Adam Herzog in flight
(photo: Trip Kinney)
Next time you drive between East Middlebury and Ripton, take a peek over the guardrail. Route 125 follows the rim of the Middlebury River, home of Addison County’s deepest and steepest gorge. The South Branch of the Middlebury River gathers motivation in the flatlands around Breadloaf before dropping through a precipitous jumble of boulder and bedrock down to the Champlain Valley floor.
Over a three mile section the river drops nearly 1000 ft, creating one of Vermont’s most committing whitewater runs. It’s a local test-piece, and intermediate kayakers can often be heard discussing when they’ll be ready. Though the majority of the river is only class IV, halfway down it enters a steeply overhung gorge with four difficult rapids. Kayakers – a visceral and obscene lot - call this pinch “The Birth Canal.”
the author in the Birth Canal
(photo: Morgan Boyles)
Not only is the Birth Canal home to some of Vermont’s harder whitewater, it is difficult to escape if anything goes wrong. A friend once dislocated his shoulder in the gorge, and we couldn’t get him up to the road for four hours. An experienced kayaker died in the Birth Canal ten years ago, and there are countless stories of terrifying swims, injuries, and near drowning in its depths. Over the five years that I’ve been paddling the river, I’ve contributed a few of my own stories to the anthology.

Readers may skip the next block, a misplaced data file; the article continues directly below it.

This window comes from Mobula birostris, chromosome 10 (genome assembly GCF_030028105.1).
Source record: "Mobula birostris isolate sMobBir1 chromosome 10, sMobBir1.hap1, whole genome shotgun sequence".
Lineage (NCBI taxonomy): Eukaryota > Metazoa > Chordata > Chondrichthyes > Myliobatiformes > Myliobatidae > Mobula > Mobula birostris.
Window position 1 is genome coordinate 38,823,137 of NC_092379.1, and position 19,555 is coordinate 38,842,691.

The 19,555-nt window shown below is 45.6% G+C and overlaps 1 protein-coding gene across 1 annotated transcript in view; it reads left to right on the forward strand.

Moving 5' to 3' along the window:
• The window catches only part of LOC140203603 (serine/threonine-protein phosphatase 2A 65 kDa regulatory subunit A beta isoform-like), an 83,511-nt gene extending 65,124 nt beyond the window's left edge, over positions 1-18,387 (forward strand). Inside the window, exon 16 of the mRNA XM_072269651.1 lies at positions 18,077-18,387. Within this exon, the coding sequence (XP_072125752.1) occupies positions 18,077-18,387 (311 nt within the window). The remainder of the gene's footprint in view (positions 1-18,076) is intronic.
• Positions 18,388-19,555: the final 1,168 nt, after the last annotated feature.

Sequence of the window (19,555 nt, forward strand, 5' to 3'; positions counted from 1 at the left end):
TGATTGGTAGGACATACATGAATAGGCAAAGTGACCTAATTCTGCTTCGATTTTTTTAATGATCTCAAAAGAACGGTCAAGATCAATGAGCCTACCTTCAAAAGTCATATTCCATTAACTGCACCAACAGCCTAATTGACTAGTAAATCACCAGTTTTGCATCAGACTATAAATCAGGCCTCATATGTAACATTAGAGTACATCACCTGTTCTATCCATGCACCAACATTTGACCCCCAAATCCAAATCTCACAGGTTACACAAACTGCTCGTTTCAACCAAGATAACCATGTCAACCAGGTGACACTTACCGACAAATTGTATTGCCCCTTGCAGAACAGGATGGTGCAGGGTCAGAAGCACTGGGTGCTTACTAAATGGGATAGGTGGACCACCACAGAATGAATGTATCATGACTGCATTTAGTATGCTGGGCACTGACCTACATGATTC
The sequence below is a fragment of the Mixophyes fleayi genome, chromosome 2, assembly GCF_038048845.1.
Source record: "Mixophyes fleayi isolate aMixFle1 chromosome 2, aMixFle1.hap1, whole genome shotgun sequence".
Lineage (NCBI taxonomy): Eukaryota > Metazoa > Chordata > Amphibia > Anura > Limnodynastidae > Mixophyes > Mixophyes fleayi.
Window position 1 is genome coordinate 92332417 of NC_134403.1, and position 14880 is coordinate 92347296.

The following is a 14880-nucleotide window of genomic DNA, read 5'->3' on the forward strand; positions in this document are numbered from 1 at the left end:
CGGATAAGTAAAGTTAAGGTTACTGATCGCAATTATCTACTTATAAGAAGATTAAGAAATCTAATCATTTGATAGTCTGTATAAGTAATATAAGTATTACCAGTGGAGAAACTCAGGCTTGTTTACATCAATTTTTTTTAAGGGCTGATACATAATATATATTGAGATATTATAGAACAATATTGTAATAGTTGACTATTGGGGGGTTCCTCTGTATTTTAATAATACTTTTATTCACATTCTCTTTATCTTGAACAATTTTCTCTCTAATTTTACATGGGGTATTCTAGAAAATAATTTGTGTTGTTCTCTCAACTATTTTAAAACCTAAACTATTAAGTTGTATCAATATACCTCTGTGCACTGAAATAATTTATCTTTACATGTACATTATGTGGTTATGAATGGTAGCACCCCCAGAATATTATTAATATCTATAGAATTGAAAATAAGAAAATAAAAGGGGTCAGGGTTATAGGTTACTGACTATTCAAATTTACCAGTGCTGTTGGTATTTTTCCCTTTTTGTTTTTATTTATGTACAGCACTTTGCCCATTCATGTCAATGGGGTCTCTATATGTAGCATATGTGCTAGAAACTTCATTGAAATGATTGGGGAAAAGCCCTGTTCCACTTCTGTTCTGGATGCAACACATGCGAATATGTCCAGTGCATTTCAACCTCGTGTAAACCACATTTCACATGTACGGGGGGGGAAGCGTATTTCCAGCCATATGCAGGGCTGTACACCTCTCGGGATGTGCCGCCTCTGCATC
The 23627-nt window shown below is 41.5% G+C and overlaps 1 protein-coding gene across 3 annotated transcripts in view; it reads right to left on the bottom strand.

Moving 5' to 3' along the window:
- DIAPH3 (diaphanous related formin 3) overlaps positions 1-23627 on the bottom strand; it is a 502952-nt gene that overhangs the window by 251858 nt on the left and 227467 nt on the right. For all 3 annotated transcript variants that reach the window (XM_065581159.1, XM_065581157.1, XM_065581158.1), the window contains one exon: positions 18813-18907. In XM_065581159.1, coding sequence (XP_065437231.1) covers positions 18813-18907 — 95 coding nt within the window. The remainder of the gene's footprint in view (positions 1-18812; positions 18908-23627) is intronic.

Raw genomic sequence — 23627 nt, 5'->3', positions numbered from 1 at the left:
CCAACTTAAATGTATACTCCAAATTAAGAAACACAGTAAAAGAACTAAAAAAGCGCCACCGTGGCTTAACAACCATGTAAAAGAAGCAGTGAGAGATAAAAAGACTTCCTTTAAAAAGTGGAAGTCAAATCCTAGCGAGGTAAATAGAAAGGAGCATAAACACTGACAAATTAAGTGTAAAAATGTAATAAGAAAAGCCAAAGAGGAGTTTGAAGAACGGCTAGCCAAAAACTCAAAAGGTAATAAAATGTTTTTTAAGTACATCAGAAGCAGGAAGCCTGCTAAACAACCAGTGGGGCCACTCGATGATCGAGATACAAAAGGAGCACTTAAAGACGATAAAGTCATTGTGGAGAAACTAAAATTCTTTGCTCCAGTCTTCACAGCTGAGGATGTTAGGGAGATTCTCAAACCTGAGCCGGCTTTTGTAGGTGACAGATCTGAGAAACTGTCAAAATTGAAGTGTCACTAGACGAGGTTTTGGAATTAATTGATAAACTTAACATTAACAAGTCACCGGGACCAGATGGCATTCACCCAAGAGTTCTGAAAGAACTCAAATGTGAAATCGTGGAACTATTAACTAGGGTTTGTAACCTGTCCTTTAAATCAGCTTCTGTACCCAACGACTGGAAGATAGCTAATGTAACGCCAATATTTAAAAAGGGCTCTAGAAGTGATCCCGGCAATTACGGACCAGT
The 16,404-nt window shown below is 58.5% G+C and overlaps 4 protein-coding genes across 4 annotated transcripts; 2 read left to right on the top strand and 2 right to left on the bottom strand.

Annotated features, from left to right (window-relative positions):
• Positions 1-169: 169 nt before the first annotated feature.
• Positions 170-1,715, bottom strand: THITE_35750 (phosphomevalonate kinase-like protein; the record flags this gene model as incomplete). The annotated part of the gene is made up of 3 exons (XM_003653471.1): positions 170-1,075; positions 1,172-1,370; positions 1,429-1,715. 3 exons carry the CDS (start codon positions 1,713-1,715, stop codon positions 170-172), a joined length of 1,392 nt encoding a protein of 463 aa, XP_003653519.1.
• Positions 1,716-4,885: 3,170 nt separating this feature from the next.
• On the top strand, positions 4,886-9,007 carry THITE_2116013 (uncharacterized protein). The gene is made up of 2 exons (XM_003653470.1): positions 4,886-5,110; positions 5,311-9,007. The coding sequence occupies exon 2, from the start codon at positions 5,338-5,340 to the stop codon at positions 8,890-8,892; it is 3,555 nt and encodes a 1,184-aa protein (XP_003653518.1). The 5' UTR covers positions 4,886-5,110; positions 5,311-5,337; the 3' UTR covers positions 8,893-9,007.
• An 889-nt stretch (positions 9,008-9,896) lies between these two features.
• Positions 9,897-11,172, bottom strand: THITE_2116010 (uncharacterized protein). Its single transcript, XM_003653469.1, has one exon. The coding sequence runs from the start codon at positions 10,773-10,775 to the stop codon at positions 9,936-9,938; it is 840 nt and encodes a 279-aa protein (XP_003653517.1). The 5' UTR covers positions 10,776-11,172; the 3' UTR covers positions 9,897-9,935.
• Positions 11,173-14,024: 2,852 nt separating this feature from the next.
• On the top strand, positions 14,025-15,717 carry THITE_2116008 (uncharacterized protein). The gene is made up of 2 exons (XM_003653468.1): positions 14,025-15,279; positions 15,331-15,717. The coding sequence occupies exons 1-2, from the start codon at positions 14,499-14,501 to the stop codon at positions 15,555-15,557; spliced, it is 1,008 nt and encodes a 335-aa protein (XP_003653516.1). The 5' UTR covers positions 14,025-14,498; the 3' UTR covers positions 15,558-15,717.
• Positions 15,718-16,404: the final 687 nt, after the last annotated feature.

A rare flat section in the gorge.
But, this afternoon, I had the Middlebury lined up for lunch break. With the last of the snow melting and half an inch of rain at Breadloaf overnight, the gorge was running at a perfect level. I met Adam Herzog at noon, who’d been there all morning and already taken two runs.
We bounced down the river, discussing our planned lines on the largest drop, called Fallopian. The rapid is the first in the Birth Canal, and the most difficult to run cleanly. It drops twelve feet through a bedrock notch into an undercut room, and has been the site of several dangerous swims.
I ran first, flubbing over the waterfall and resurfacing in the room. Adam was close behind, and also went deep, popping up next to me. After a flurry of paddle strokes we escaped the eddy and headed into the next set of rapids. We scrambled through the final rapid in the Birth Canal, dubbed Rebirth, and smiled as the tight walls receded and the gradient slackened.
Morgan staying warm before Rebirth
In less than an hour, we were at the Rt. 125 bridge. I changed back into dry clothes, gave Adam a ride to his car, and headed back to work.
Living and working in Middlebury is a gift from God.
If this looks like fun, it is. But it’s not fun unless you have experience and a guide to take you down. If you’re interested in whitewater kayaking, let me know, and we can start out on some easier stuff. I’m christianw at Addison independent dot com.